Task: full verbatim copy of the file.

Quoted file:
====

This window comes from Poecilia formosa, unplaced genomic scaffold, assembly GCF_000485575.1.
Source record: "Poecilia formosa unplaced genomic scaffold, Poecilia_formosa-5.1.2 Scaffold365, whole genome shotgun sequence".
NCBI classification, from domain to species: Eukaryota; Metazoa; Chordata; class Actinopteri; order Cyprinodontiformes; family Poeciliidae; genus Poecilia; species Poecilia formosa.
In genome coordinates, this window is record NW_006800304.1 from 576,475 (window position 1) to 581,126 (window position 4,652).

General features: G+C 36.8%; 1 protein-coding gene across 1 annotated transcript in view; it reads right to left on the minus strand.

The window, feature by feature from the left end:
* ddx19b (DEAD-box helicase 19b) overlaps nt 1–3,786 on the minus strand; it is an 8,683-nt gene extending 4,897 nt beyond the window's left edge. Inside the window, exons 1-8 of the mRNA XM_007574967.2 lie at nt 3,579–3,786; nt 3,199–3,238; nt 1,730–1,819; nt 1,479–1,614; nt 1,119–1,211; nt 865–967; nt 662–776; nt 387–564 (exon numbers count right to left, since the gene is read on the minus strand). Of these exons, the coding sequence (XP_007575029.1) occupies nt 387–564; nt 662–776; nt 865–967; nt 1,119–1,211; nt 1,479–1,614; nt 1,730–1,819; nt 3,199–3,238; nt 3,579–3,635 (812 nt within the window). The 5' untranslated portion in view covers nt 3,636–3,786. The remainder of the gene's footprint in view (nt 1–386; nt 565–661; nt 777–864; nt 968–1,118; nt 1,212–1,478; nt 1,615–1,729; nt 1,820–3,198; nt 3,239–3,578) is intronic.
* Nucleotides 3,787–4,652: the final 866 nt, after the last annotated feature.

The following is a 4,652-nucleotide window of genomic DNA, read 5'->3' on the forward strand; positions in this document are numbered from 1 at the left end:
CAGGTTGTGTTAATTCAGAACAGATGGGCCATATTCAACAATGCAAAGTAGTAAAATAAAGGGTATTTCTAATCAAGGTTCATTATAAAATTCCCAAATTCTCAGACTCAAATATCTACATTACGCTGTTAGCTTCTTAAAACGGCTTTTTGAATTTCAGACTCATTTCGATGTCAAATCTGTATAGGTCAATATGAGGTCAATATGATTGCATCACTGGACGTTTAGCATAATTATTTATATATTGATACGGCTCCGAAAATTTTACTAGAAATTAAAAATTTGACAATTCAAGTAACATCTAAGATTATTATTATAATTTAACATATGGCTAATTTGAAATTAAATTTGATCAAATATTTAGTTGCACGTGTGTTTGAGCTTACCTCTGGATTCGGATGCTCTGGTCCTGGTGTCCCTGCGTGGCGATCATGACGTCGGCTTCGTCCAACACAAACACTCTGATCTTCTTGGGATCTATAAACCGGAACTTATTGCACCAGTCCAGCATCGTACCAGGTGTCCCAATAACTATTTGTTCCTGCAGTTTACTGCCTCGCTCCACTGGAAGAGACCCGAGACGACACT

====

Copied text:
This window comes from Poecilia formosa, unplaced genomic scaffold, assembly GCF_000485575.1.
Source record: "Poecilia formosa unplaced genomic scaffold, Poecilia_formosa-5.1.2 Scaffold365, whole genome shotgun sequence".
NCBI classification, from domain to species: Eukaryota; Metazoa; Chordata; class Actinopteri; order Cyprinodontiformes; family Poeciliidae; genus Poecilia; species Poecilia formosa.
In genome coordinates, this window is record NW_006800304.1 from 576,475 (window position 1) to 581,126 (window position 4,652).

General features: G+C 36.8%; 1 protein-coding gene across 1 annotated transcript in view; it reads right to left on the minus strand.

The window, feature by feature from the left end:
* ddx19b (DEAD-box helicase 19b) overlaps nt 1–3,786 on the minus strand; it is an 8,683-nt gene extending 4,897 nt beyond the window's left edge. Inside the window, exons 1-8 of the mRNA XM_007574967.2 lie at nt 3,579–3,786; nt 3,199–3,238; nt 1,730–1,819; nt 1,479–1,614; nt 1,119–1,211; nt 865–967; nt 662–776; nt 387–564 (exon numbers count right to left, since the gene is read on the minus strand). Of these exons, the coding sequence (XP_007575029.1) occupies nt 387–564; nt 662–776; nt 865–967; nt 1,119–1,211; nt 1,479–1,614; nt 1,730–1,819; nt 3,199–3,238; nt 3,579–3,635 (812 nt within the window). The 5' untranslated portion in view covers nt 3,636–3,786. The remainder of the gene's footprint in view (nt 1–386; nt 565–661; nt 777–864; nt 968–1,118; nt 1,212–1,478; nt 1,615–1,729; nt 1,820–3,198; nt 3,239–3,578) is intronic.
* Nucleotides 3,787–4,652: the final 866 nt, after the last annotated feature.

The following is a 4,652-nucleotide window of genomic DNA, read 5'->3' on the forward strand; positions in this document are numbered from 1 at the left end:
CAGGTTGTGTTAATTCAGAACAGATGGGCCATATTCAACAATGCAAAGTAGTAAAATAAAGGGTATTTCTAATCAAGGTTCATTATAAAATTCCCAAATTCTCAGACTCAAATATCTACATTACGCTGTTAGCTTCTTAAAACGGCTTTTTGAATTTCAGACTCATTTCGATGTCAAATCTGTATAGGTCAATATGAGGTCAATATGATTGCATCACTGGACGTTTAGCATAATTATTTATATATTGATACGGCTCCGAAAATTTTACTAGAAATTAAAAATTTGACAATTCAAGTAACATCTAAGATTATTATTATAATTTAACATATGGCTAATTTGAAATTAAATTTGATCAAATATTTAGTTGCACGTGTGTTTGAGCTTACCTCTGGATTCGGATGCTCTGGTCCTGGTGTCCCTGCGTGGCGATCATGACGTCGGCTTCGTCCAACACAAACACTCTGATCTTCTTGGGATCTATAAACCGGAACTTATTGCACCAGTCCAGCATCGTACCAGGTGTCCCAATAACTATTTGTTCCTGCAGTTTACTGCCTCGCTCCACTGGAAGAGACCCGAGACGACACT